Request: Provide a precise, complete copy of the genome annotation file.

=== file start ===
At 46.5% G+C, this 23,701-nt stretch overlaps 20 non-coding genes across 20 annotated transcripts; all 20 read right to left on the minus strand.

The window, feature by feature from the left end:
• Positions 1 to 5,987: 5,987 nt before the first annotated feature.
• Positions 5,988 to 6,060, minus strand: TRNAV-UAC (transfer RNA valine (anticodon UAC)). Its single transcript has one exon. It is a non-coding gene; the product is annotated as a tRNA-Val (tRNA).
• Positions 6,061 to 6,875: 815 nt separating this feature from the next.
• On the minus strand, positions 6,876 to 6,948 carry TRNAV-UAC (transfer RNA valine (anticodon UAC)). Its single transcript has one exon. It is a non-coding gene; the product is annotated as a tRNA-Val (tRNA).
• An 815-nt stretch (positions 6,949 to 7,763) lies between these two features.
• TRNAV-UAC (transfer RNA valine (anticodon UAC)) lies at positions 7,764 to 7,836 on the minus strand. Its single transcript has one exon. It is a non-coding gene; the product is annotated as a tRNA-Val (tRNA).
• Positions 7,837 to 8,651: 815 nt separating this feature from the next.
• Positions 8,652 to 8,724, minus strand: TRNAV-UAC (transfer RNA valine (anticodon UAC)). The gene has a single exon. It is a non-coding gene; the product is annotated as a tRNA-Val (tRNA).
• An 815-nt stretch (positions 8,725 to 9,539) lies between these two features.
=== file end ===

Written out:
At 46.5% G+C, this 23,701-nt stretch overlaps 20 non-coding genes across 20 annotated transcripts; all 20 read right to left on the minus strand.

The window, feature by feature from the left end:
• Positions 1 to 5,987: 5,987 nt before the first annotated feature.
• Positions 5,988 to 6,060, minus strand: TRNAV-UAC (transfer RNA valine (anticodon UAC)). Its single transcript has one exon. It is a non-coding gene; the product is annotated as a tRNA-Val (tRNA).
• Positions 6,061 to 6,875: 815 nt separating this feature from the next.
• On the minus strand, positions 6,876 to 6,948 carry TRNAV-UAC (transfer RNA valine (anticodon UAC)). Its single transcript has one exon. It is a non-coding gene; the product is annotated as a tRNA-Val (tRNA).
• An 815-nt stretch (positions 6,949 to 7,763) lies between these two features.
• TRNAV-UAC (transfer RNA valine (anticodon UAC)) lies at positions 7,764 to 7,836 on the minus strand. Its single transcript has one exon. It is a non-coding gene; the product is annotated as a tRNA-Val (tRNA).
• Positions 7,837 to 8,651: 815 nt separating this feature from the next.
• Positions 8,652 to 8,724, minus strand: TRNAV-UAC (transfer RNA valine (anticodon UAC)). The gene has a single exon. It is a non-coding gene; the product is annotated as a tRNA-Val (tRNA).
• An 815-nt stretch (positions 8,725 to 9,539) lies between these two features.